Right, Karl Marx haters (and supporters)! LOL I was intrigued by Marx's quote "Religion is the opium of the people." And then, I found this article that says this quote is often distorted and misinterpreted; [thoughtco.com] Very interesting. Do you think he deserves a bit of affection from us all? I don't actually know much about any "-isms" beyond the general knowledge level, so perhaps you can educate me. I'll just sit back and see how the discussion goes. Thanks!
A great book I came across from someone's first hand personal experience with Communism ie not 'what someone has read about Communism.' 'Marx and Satan' by Richard Wurmbrand (March 24, 1909 – February 17, 2001)." Richard has also written 'Tortured for Christ.' I watched this man on google. What an amazing man with such a humilty and love, even for those his captors. He forgave them and knew it was the hateful doctrine brainwashed into them from a young age. The fruits of Marx's doctrine in current Communist countries and the over 100 million lives murdered int the 20th century is clear. What person in the world would want to be living in North Korea. Check out what happened to Otto. 'Otto Frederick Warmbier (December 12, 1994 – June 19, 2017) was an American college student who was imprisoned in North Korea in 2016. In June 2017, he was released by North Korea in a vegetative state and died soon afterward.'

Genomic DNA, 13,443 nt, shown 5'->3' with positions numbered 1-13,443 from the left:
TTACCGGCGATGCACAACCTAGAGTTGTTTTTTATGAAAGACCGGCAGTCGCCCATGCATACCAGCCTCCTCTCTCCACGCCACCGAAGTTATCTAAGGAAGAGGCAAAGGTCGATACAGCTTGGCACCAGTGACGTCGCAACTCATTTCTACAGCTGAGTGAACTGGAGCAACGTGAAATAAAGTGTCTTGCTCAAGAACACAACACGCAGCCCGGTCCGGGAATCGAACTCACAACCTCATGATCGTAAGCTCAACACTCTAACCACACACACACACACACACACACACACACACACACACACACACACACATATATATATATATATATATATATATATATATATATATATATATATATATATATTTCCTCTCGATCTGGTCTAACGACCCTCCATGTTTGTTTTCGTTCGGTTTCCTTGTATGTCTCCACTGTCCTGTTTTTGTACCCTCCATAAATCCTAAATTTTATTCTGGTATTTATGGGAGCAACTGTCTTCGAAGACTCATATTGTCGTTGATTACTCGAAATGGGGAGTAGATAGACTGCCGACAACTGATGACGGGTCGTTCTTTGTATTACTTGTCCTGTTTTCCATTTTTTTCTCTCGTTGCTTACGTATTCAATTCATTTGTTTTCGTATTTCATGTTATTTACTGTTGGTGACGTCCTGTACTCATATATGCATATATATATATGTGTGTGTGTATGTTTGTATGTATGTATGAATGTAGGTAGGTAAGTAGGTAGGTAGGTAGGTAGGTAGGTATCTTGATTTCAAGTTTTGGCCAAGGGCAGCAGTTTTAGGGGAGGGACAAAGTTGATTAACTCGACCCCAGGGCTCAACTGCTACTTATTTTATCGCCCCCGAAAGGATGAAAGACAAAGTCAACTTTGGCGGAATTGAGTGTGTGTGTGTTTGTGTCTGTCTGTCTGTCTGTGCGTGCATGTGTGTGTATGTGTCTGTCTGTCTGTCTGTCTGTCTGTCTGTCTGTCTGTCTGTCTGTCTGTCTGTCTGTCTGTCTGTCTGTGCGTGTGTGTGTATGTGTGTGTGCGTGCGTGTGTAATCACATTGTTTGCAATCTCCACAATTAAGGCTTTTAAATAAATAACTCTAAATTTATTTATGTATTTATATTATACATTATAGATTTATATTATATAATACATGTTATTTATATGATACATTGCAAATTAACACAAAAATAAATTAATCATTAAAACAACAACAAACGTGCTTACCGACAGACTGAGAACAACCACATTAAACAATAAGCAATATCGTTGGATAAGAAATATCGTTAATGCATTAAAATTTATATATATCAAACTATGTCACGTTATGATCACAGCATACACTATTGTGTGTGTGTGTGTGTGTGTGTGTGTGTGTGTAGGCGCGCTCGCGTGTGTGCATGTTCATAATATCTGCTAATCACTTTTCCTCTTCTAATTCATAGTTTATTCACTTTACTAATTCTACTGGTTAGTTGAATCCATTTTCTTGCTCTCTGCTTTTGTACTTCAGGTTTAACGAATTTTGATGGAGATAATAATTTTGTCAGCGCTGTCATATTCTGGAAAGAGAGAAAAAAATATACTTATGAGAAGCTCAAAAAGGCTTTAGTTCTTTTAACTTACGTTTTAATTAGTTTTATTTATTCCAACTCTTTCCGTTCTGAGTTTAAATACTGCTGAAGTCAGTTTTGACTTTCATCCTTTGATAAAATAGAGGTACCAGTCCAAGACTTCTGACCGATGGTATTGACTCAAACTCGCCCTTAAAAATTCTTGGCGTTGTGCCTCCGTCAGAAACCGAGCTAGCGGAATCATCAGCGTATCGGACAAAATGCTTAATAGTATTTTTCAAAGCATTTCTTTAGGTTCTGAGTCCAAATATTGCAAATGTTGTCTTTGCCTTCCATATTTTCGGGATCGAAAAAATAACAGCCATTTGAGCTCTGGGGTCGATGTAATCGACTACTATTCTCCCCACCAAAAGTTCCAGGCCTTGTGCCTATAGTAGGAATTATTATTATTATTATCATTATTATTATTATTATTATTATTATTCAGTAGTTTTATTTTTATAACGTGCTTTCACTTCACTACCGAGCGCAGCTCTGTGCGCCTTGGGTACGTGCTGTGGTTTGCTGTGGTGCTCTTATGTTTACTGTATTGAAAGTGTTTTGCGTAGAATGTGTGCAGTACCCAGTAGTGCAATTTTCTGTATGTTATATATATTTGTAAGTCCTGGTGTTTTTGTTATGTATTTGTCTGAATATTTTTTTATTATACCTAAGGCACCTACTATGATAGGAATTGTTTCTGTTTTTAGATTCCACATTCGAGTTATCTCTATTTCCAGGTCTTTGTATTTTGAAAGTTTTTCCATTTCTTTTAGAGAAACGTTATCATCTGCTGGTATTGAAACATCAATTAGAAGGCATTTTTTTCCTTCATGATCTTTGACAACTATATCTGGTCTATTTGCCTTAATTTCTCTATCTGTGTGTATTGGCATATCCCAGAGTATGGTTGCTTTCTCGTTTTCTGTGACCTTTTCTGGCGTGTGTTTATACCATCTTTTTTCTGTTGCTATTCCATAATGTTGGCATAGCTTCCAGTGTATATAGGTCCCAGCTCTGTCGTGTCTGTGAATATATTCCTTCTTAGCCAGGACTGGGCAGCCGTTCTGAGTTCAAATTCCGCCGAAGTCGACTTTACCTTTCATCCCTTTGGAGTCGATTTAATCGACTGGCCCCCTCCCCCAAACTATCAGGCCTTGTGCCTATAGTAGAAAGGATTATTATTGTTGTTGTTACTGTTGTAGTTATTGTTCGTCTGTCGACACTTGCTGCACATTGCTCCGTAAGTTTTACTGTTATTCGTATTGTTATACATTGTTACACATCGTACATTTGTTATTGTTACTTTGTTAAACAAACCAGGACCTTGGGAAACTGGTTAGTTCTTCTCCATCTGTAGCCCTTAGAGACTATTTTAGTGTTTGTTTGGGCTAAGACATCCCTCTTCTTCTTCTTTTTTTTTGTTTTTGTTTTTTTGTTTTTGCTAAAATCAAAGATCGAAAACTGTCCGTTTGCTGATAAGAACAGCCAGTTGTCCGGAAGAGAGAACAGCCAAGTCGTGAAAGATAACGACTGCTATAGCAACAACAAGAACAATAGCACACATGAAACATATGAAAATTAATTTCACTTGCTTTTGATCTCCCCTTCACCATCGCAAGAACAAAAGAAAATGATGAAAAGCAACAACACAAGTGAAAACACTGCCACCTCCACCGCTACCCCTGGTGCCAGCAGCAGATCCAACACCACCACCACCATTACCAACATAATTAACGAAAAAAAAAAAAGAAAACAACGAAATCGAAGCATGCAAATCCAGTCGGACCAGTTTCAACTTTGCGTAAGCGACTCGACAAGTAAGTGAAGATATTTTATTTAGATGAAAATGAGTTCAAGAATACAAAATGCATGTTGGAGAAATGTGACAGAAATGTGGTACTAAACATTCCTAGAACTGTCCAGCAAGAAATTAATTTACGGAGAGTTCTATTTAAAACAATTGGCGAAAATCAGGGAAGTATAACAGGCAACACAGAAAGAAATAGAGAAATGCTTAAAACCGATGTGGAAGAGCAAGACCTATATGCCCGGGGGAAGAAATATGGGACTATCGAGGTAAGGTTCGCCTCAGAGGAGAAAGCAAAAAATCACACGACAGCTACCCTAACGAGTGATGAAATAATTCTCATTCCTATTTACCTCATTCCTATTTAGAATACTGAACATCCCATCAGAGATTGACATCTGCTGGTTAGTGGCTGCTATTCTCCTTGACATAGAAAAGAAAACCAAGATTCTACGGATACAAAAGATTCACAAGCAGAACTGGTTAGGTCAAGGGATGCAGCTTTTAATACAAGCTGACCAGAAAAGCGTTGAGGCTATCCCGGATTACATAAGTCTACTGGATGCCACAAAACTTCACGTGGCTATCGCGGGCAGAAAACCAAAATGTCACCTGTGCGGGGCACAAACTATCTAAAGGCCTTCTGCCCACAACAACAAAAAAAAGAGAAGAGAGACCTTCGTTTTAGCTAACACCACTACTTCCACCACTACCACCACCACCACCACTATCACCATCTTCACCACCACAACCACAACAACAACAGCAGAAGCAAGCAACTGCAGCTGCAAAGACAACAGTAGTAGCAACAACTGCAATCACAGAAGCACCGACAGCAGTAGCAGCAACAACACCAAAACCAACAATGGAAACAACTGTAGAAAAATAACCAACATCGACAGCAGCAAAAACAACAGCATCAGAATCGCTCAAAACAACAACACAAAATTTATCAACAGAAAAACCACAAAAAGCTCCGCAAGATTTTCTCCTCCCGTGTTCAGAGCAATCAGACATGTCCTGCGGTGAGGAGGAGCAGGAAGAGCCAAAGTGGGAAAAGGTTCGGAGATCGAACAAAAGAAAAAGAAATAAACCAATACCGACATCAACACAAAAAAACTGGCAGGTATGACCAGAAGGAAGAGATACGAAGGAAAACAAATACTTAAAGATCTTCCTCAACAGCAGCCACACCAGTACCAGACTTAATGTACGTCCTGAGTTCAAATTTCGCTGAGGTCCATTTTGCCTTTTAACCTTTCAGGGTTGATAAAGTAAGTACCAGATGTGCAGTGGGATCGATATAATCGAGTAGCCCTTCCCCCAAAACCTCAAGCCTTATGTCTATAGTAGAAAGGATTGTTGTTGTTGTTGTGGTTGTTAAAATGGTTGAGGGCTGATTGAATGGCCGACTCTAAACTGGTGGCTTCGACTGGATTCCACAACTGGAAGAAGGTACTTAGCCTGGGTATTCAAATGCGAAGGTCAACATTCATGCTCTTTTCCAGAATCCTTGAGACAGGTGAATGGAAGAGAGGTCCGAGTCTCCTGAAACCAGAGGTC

Horrendous. If you or I were living in North Korea, there is no way we could be having discussions about our different views.
I realise (and somehow predicted) that for many, Karl Marx and Marxism are a little too much to take on - it's almost a taboo subject. I observe that while we're relaxed enough to talk about dictators like Hitler, Stalin, Mao, etc., when it comes to Marx, the notion that Marx is the father of communism; he was an evil man and his philosophy is the devil's work (demonstrated to be so time and time again in the 20th century) makes us feel a little uneasy, and thus prevents us from furthering the study of Marxism purely from a theoretical point of view. Similarly, the severe criticism of Marxism, even translated to disgust, prevents us from showing simple curiosity about a relatively trivial matter such as his quote "religion is the opium of the people", one of the most famous yet most misinterpreted quotes. Basically, we cannot seem to talk about Marxism without feeling a little uncomfortable. Of course, there is always a slight fear that we may be wrongly labeled as communists by talking about Marxism, and that's understandable. (By the way, Friedrich Engels normally manages to escape heavy criticism - lucky him.) So, thank you very much for being brave enough to contribute your views and knowledge about Marx and his ideas. I feel I'm learning a lot (English is not my first language, so I learn good English from you as well. ). (And if you ever felt slightly offended by my remarks, I apologise - I'm a bit of contrarian, sometimes. ) I'm going to give my tiny brain a little break - I've been thinking a lot and my brain is exhausted! Feel free to continue with the discussion, though; I'll come back now and then to see if I can learn more from you! Best wishes